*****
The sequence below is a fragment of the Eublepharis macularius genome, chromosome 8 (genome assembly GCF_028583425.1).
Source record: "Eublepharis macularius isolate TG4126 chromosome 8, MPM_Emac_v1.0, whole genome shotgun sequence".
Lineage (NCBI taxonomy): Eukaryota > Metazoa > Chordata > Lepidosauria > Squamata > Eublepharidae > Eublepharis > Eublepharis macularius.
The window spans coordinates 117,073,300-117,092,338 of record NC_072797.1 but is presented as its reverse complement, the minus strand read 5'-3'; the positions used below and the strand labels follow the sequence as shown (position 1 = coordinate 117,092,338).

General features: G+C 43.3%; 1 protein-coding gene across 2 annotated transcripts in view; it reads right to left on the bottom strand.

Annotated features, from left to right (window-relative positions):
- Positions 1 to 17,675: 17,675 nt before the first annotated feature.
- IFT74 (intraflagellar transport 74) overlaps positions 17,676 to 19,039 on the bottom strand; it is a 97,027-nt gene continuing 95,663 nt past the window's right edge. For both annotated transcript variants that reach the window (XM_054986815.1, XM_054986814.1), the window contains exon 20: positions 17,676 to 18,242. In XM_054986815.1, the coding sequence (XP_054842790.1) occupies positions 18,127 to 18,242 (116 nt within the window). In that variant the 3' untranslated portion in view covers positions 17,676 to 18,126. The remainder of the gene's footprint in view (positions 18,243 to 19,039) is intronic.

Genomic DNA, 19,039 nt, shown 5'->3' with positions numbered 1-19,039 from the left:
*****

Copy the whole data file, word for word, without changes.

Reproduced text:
The sequence below is a fragment of the Eublepharis macularius genome, chromosome 8 (genome assembly GCF_028583425.1).
Source record: "Eublepharis macularius isolate TG4126 chromosome 8, MPM_Emac_v1.0, whole genome shotgun sequence".
Lineage (NCBI taxonomy): Eukaryota > Metazoa > Chordata > Lepidosauria > Squamata > Eublepharidae > Eublepharis > Eublepharis macularius.
The window spans coordinates 117,073,300-117,092,338 of record NC_072797.1 but is presented as its reverse complement, the minus strand read 5'-3'; the positions used below and the strand labels follow the sequence as shown (position 1 = coordinate 117,092,338).

General features: G+C 43.3%; 1 protein-coding gene across 2 annotated transcripts in view; it reads right to left on the bottom strand.

Annotated features, from left to right (window-relative positions):
- Positions 1 to 17,675: 17,675 nt before the first annotated feature.
- IFT74 (intraflagellar transport 74) overlaps positions 17,676 to 19,039 on the bottom strand; it is a 97,027-nt gene continuing 95,663 nt past the window's right edge. For both annotated transcript variants that reach the window (XM_054986815.1, XM_054986814.1), the window contains exon 20: positions 17,676 to 18,242. In XM_054986815.1, the coding sequence (XP_054842790.1) occupies positions 18,127 to 18,242 (116 nt within the window). In that variant the 3' untranslated portion in view covers positions 17,676 to 18,126. The remainder of the gene's footprint in view (positions 18,243 to 19,039) is intronic.

Genomic DNA, 19,039 nt, shown 5'->3' with positions numbered 1-19,039 from the left: